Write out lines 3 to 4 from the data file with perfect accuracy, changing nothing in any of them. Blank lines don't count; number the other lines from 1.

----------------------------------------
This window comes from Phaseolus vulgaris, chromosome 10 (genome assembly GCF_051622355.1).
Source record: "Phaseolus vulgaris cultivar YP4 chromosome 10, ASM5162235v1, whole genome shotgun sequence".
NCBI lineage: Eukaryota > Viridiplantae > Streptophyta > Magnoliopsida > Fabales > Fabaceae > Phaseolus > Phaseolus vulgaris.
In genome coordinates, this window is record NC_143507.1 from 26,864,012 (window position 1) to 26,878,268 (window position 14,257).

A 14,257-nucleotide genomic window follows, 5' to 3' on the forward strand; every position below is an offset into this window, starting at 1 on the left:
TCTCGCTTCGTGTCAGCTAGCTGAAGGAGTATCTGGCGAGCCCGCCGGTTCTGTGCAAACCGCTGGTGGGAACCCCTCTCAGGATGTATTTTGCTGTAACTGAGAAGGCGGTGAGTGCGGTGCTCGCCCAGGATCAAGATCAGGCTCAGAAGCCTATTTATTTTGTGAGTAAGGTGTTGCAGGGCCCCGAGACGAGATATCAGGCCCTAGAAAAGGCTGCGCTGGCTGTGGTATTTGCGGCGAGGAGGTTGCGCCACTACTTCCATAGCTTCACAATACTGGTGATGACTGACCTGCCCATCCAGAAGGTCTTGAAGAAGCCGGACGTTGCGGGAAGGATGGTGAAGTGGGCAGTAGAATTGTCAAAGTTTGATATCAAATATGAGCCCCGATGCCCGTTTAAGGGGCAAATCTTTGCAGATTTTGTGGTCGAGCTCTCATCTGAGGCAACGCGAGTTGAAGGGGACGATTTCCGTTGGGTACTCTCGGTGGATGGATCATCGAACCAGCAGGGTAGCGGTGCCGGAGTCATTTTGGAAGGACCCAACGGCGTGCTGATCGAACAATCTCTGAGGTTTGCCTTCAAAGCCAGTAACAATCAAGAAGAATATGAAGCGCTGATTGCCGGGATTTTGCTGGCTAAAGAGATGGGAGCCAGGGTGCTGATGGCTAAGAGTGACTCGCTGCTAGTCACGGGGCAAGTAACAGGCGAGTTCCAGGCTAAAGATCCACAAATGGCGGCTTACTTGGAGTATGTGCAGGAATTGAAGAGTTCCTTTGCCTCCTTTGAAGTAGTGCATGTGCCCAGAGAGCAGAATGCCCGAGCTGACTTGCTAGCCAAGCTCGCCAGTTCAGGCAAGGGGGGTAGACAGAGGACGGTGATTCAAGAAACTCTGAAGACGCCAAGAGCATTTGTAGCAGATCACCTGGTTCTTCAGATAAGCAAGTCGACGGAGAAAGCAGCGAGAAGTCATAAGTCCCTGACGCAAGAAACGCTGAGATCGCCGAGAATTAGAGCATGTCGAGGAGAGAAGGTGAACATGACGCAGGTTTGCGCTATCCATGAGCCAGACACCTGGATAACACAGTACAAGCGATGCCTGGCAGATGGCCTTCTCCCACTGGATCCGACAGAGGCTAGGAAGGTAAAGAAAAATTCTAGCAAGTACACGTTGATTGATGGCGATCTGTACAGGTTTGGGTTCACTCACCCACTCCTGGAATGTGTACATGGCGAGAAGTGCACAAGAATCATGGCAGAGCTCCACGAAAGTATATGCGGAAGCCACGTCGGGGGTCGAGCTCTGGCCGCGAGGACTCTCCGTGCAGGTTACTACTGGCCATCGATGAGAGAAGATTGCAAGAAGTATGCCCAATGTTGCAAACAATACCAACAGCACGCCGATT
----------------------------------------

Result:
NCBI lineage: Eukaryota > Viridiplantae > Streptophyta > Magnoliopsida > Fabales > Fabaceae > Phaseolus > Phaseolus vulgaris.
In genome coordinates, this window is record NC_143507.1 from 26,864,012 (window position 1) to 26,878,268 (window position 14,257).